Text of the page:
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Off-the-beaten-path seems to be the latest travel buzz-phrase. Escaping the crowds, finding hidden gems and discovering untouched paradises are as trendy as owning a GoPro. Try as we might, we were beginning to lose hope that such places still existed. Every city we visit – even the ones that aren’t in American travel guidebooks – seems to have a paddle-wielding tour guide. Likewise, it hasn’t been uncommon to find even the smallest villages with their own tourist offices stocked with colorful maps and options for an array of excursions. Then we found Zancudo, Costa Rica.
Zancudo, Costa Rica is as off-the-beaten-path as we have ever been. A single, un-named dirt road runs parallel to six miles of untarnished, gray sand beach – and it is often that our footprints are the only ones in the sand. From the beach facing west, across the Golfo Dulce, we can see the Osa Peninsula. We are dazzled daily by the setting sun sinking into the layers of mountain.
Looking east from the beach, a dense swath of trees – a jumble of palm, mango and other tropical species – edges the sand, eliminating beachfront structures from sight. One, lonely cellular tower exceeding the height of the trees is the only clue that the land is inhabited and has modern amenities.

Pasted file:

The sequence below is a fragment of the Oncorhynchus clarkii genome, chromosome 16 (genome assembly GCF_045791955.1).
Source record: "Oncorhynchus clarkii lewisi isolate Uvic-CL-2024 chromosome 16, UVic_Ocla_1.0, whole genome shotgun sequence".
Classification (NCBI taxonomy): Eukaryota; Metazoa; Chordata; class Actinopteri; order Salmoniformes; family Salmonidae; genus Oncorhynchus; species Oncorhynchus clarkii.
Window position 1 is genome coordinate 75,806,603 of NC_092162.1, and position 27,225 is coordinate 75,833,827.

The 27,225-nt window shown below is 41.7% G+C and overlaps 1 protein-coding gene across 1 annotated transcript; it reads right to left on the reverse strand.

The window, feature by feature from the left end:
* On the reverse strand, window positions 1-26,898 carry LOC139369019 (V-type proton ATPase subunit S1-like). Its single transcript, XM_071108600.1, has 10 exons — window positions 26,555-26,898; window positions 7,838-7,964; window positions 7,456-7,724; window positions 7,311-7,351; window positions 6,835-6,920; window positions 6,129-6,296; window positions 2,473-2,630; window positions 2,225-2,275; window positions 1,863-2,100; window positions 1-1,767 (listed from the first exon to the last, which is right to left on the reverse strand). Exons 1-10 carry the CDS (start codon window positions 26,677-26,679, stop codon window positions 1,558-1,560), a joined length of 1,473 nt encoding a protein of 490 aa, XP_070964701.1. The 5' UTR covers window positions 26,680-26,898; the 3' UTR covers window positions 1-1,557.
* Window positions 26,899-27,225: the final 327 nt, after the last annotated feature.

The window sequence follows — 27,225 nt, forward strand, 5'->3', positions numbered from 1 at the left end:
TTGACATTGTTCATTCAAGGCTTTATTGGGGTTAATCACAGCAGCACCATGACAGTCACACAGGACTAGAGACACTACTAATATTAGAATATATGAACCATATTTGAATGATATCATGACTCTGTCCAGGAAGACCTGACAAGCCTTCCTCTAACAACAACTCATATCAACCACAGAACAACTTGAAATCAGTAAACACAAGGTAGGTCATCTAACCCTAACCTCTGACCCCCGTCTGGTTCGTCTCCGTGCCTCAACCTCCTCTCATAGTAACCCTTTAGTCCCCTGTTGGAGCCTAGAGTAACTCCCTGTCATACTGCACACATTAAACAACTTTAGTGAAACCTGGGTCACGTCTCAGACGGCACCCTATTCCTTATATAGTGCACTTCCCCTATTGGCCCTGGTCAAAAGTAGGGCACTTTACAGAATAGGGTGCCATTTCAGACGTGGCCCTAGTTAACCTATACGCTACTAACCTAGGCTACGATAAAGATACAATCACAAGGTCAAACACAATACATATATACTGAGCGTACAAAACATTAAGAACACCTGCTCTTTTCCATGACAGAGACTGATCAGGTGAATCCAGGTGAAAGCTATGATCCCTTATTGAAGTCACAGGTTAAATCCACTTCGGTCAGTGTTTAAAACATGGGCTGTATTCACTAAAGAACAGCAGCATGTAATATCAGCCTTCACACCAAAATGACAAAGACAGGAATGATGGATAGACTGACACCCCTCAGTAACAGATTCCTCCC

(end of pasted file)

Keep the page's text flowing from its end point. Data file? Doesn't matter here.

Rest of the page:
The tides fluctuate vastly, changing the beach from wide to narrow throughout the course of the day. Low tide exposes a sandbar to the north that runs deep into the bay; while at high tide, the waves creep into the line of trees. Most mornings, the water is as flat as a pancake, perfectly mirroring the puffy clouds in the sky. But, by afternoon the water often turns choppy, bringing forceful waves crashing on the sand. The water of the bay is as warm as a bath.
In the town of Zancudo, Costa Rica, population 450, everyone greets one another with a wave or ‘hola.’ There is a strong sense of community. Everyone knows everyone – and it seems most of the locals are somehow related. People here call each other on the phone; the concept of communicating by email is as foreign as the language is to us. We regularly have people stopping by the house. They ring the doorbell…and we answer. Usually, it is someone selling something: fresh coconut water, eggs, homemade bread, bananas, and, once, canvas paintings. Sometimes, it’s a friend, just stopping by to say hello and to check to see how we are getting along.
There are no high-rises. There are no gas stations. There are no banks or ATMs. The houses range in size and style, but most adhere to the beach house requirement of shaded patios for afternoon lounging. Air conditioning is a luxury and few homes have it. Windows seldom have glass and some don’t even have screens.
The small grocery stores – of which there are three – are owned and run by local families. These mini-markets sell everything from canned goods to packaged goods to home goods to beer. Gringo products – like shaving cream and sunscreen – come at a premium price. Every item has a price sticker that is manually entered into the register at checkout. Fresh produce is available from the truck that comes twice a week.